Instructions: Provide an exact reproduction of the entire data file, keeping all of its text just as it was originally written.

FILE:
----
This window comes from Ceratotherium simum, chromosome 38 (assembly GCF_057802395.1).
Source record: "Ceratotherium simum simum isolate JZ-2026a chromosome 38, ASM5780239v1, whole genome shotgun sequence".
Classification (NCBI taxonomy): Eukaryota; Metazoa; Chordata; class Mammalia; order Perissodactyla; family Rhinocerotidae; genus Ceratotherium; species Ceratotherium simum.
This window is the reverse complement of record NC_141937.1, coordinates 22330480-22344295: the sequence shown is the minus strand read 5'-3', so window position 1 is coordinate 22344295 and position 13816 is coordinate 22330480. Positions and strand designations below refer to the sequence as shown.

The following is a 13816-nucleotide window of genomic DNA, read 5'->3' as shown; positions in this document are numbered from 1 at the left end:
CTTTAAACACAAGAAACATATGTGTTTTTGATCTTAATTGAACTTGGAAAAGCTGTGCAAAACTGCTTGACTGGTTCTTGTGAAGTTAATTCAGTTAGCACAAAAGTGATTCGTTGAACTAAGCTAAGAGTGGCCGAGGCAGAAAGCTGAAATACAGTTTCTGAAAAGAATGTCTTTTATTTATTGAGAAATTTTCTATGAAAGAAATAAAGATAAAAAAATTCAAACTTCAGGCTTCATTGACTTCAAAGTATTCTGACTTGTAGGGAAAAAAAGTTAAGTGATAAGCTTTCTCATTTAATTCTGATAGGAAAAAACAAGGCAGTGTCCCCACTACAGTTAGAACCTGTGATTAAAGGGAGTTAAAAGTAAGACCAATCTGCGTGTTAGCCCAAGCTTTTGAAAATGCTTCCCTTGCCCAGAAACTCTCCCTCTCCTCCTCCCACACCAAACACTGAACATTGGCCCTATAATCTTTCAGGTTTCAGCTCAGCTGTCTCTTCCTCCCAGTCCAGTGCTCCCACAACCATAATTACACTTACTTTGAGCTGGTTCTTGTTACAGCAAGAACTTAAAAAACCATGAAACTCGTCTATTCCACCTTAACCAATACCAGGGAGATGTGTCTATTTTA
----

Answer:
This window comes from Ceratotherium simum, chromosome 38 (assembly GCF_057802395.1).
Source record: "Ceratotherium simum simum isolate JZ-2026a chromosome 38, ASM5780239v1, whole genome shotgun sequence".
Classification (NCBI taxonomy): Eukaryota; Metazoa; Chordata; class Mammalia; order Perissodactyla; family Rhinocerotidae; genus Ceratotherium; species Ceratotherium simum.
This window is the reverse complement of record NC_141937.1, coordinates 22330480-22344295: the sequence shown is the minus strand read 5'-3', so window position 1 is coordinate 22344295 and position 13816 is coordinate 22330480. Positions and strand designations below refer to the sequence as shown.

The following is a 13816-nucleotide window of genomic DNA, read 5'->3' as shown; positions in this document are numbered from 1 at the left end:
CTTTAAACACAAGAAACATATGTGTTTTTGATCTTAATTGAACTTGGAAAAGCTGTGCAAAACTGCTTGACTGGTTCTTGTGAAGTTAATTCAGTTAGCACAAAAGTGATTCGTTGAACTAAGCTAAGAGTGGCCGAGGCAGAAAGCTGAAATACAGTTTCTGAAAAGAATGTCTTTTATTTATTGAGAAATTTTCTATGAAAGAAATAAAGATAAAAAAATTCAAACTTCAGGCTTCATTGACTTCAAAGTATTCTGACTTGTAGGGAAAAAAAGTTAAGTGATAAGCTTTCTCATTTAATTCTGATAGGAAAAAACAAGGCAGTGTCCCCACTACAGTTAGAACCTGTGATTAAAGGGAGTTAAAAGTAAGACCAATCTGCGTGTTAGCCCAAGCTTTTGAAAATGCTTCCCTTGCCCAGAAACTCTCCCTCTCCTCCTCCCACACCAAACACTGAACATTGGCCCTATAATCTTTCAGGTTTCAGCTCAGCTGTCTCTTCCTCCCAGTCCAGTGCTCCCACAACCATAATTACACTTACTTTGAGCTGGTTCTTGTTACAGCAAGAACTTAAAAAACCATGAAACTCGTCTATTCCACCTTAACCAATACCAGGGAGATGTGTCTATTTTA